• Improved scaling: Static content can be placed on a CDN making it easier to dynamically scale.
  • Heightened security: The lack of databases, plugins, and dynamic software running on a server decreases the potential for code injections and breaches. Additionally, since APIs handle dynamic functions, the web developer can leverage third parties’ security expertise.
  • Accelerated load times: The JAMstack is faster because the browser processes functionality that the back-end traditionally executed. Prebuilt HTML files can be served over a CDN instead of rendering documents live on the server. Additionally, the JAMstack minimizes database queries, accelerating content delivery. During an experiment Smashing Magazine found that using a static version distributed via a CDN loaded the first byte six times faster than a dynamic website.
  • Better developer experience: Loose coupling and separation of controls allow for more targeted development and debugging. The ability to leverage third party APIs means developers can focus on value-added features. Additionally, using a Git repository allows the entire website to be centrally hosted. In turn, developers can easily make changes by pushing a commit to the version-controlled repository. The JAMstack applies CI/CD to expedite development.

We are starting to see progressive web developers use Service Workers to complement the JAMstack. According to Cloudflare, a Service Worker is “a feature implemented by modern browsers which allows you to load a script which intercepts web requests destined for your server before they hit the network, allowing you a chance to rewrite them, redirect them, or even respond directly.” Service Workers are a background process separate from the website that cache request information permanently and can run when a user isn’t on the site. In turn, when users want to go back to the site the request doesn’t need to go to the server to get the HTML but can be loaded from the Service Worker, shortening the page load time. Service Workers can also facilitate offline experiences and push notifications.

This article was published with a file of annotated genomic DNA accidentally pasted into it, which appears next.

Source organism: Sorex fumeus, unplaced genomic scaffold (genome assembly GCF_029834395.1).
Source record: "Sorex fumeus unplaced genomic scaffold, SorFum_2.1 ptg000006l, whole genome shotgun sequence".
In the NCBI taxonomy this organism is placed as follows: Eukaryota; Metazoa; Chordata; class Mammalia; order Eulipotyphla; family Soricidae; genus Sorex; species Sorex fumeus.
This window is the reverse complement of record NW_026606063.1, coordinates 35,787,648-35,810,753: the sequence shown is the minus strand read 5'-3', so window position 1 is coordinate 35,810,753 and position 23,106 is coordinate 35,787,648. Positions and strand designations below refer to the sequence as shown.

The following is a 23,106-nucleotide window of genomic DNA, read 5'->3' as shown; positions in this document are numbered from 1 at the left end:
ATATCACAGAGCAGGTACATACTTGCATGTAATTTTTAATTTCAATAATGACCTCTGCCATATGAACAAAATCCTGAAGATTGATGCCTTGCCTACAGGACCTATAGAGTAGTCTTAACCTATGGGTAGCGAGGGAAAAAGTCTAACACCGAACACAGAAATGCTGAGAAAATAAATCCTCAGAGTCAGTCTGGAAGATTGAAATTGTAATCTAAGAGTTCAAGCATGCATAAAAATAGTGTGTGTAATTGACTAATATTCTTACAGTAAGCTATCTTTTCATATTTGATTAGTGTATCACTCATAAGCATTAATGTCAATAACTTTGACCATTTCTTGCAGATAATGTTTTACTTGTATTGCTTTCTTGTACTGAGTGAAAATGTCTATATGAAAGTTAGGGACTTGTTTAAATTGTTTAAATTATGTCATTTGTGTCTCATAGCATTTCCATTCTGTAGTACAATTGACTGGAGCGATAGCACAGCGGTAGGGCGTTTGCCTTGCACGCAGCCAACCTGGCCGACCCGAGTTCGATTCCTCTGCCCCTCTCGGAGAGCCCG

Additionally, serverless functionality can be used to craft rich, custom experiences. In March, Netlify officially released Functions, a tool to facilitate deploying AWS Lambda functions by only requiring a developer to add a file to their Git repository. Netlify automatically recognizes the function and deploys it, minimizing the developer’s need to ramp up on AWS Lambda. We’ve discussed our enthusiasm for serverless technology previously and believe it is powerful for both cloud, edge, and progressive web use cases.

Modern front-end development with APIs and functions reflects a broader trend, componentization. Similar to how developers are breaking down the monolith and building microservices leveraging APIs, the front-end is going through the same decomposition. To assemble the front-end, developers draw from third-party APIs and internally-built individual components that express specific functionality of the page. Developers need to develop, visualize, and manage the different pieces, increasing the complexity of their work.

The front-end ecosystem is rapidly evolving, and we identify ~110 modern solutions in the space. We appreciate that solutions may have offerings across different areas, but we attempt to place them in a core category. The vast majority are open source, especially in the JavaScript, Static Site Generator (SSG), and build categories. There are also venture-backed startups like Netlify in CDN/hosting and Contentful in headless CMS.

The JAMstack reflects the synergy of multiple technology improvements from mobile computing power to the API economy. A step up from the LAMP and MEAN stacks, the JAMstack offers benefits including scaling, security, speed, and agile development. Service Workers and serverless broaden its functionality. Our landscape catalogs over 110 offerings, and we look forward to tracking the JAMstack as it evolves.

Many thanks to the Gatsby and Hasura teams for their perspectives and input.